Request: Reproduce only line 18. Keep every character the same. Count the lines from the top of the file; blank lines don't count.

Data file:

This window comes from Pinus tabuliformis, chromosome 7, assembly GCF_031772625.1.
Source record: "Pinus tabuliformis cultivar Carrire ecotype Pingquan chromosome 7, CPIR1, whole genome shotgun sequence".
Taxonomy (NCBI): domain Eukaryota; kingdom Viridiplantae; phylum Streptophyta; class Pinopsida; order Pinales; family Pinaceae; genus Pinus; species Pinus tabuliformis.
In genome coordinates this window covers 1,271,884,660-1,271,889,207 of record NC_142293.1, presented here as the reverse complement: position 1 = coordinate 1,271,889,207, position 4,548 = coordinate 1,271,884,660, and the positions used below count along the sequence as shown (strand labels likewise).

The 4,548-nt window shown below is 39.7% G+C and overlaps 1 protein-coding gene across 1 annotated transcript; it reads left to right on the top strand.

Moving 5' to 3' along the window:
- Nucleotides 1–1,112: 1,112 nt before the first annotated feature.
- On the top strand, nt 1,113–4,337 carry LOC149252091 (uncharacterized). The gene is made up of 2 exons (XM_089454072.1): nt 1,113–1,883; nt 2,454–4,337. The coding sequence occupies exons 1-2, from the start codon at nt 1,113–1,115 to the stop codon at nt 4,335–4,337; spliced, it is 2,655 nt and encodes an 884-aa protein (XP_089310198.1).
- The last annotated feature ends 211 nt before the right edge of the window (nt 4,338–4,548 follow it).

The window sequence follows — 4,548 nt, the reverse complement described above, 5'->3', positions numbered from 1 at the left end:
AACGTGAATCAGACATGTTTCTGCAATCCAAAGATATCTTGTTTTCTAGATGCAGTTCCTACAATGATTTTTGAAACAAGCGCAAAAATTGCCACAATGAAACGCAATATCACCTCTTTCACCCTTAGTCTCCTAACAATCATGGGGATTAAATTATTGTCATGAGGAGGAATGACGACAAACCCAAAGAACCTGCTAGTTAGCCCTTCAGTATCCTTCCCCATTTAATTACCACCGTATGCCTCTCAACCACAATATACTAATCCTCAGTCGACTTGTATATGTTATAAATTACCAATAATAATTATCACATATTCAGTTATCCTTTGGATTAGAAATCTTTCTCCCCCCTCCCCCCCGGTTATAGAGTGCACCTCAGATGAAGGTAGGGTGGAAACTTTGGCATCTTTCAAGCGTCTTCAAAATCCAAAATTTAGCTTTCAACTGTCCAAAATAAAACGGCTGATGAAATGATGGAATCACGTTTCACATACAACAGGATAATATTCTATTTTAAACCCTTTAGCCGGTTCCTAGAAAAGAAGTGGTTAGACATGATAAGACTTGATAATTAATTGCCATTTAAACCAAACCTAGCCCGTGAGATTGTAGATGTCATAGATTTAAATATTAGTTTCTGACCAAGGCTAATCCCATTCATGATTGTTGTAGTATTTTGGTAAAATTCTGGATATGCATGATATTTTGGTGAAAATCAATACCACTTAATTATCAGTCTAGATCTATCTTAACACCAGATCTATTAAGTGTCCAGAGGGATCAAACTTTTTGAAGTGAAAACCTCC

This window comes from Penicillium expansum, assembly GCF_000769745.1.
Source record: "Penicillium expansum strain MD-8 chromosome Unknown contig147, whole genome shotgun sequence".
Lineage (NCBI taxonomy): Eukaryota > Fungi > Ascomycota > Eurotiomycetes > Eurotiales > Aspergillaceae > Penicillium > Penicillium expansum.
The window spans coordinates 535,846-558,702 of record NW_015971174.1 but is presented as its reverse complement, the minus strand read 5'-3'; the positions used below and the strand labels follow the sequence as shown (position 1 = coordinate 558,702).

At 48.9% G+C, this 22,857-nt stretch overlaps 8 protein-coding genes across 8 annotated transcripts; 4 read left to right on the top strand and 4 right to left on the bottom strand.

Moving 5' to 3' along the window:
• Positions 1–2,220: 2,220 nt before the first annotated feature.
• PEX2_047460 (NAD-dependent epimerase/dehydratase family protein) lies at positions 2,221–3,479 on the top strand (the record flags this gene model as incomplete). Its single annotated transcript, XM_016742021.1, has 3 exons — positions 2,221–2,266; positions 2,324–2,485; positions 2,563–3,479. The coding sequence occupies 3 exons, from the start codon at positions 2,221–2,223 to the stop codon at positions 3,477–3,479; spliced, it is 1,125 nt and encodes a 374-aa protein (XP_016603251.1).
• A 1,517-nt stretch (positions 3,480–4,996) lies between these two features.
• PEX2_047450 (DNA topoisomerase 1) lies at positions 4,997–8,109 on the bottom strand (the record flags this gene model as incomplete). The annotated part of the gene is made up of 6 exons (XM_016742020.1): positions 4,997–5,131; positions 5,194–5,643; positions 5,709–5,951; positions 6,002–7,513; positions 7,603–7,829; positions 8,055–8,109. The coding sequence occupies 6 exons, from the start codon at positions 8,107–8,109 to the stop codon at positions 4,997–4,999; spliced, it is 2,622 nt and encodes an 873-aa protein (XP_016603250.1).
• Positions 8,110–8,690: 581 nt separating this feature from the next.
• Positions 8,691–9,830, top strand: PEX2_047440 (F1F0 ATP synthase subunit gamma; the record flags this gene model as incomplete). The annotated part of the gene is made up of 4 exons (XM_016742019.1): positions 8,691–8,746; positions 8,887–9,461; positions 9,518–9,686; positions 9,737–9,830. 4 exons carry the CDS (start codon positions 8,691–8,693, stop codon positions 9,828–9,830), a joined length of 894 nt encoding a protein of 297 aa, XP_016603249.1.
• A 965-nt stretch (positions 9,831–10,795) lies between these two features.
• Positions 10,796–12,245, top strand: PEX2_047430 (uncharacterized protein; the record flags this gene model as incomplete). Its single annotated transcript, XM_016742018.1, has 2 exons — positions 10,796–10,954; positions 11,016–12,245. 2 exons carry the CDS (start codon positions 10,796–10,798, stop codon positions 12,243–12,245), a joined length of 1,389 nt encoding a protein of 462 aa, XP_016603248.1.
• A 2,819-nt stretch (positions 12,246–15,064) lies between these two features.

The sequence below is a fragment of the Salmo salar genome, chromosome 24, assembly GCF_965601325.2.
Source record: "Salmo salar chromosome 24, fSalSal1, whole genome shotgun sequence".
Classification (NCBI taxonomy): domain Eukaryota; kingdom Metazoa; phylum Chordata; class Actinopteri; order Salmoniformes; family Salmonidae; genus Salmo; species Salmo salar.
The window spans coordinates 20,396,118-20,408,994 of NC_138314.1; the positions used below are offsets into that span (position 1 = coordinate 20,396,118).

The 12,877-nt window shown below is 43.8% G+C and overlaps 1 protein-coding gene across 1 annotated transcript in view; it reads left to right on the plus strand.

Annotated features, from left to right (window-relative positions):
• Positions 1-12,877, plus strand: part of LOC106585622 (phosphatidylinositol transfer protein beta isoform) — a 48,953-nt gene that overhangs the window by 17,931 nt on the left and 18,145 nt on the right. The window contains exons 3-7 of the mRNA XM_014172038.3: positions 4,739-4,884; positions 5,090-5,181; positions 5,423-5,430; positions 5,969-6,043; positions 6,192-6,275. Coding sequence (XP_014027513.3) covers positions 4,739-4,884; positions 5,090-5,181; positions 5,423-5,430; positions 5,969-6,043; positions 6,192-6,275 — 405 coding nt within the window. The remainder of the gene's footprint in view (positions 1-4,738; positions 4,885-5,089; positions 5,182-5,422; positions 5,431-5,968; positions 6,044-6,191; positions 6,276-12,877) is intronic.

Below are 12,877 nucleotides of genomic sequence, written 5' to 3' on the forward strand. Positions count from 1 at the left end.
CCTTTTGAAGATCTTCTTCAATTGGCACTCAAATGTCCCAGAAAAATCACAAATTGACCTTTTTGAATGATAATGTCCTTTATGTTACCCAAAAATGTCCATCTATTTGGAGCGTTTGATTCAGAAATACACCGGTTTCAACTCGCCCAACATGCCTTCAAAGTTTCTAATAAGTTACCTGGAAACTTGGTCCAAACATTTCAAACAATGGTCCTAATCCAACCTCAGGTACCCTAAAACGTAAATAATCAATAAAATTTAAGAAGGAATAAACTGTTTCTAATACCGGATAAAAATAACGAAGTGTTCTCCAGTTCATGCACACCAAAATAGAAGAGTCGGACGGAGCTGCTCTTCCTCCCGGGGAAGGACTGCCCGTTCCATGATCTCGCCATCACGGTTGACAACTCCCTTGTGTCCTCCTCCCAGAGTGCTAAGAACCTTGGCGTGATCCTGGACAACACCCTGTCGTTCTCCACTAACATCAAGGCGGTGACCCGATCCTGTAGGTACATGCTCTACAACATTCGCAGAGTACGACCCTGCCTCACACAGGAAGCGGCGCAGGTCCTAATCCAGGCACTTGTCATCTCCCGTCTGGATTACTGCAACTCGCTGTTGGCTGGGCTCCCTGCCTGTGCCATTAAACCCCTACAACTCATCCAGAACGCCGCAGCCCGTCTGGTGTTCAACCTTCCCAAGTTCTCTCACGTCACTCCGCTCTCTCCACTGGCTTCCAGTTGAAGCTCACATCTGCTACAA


• Positions 1–2,220: 2,220 nt before the first annotated feature.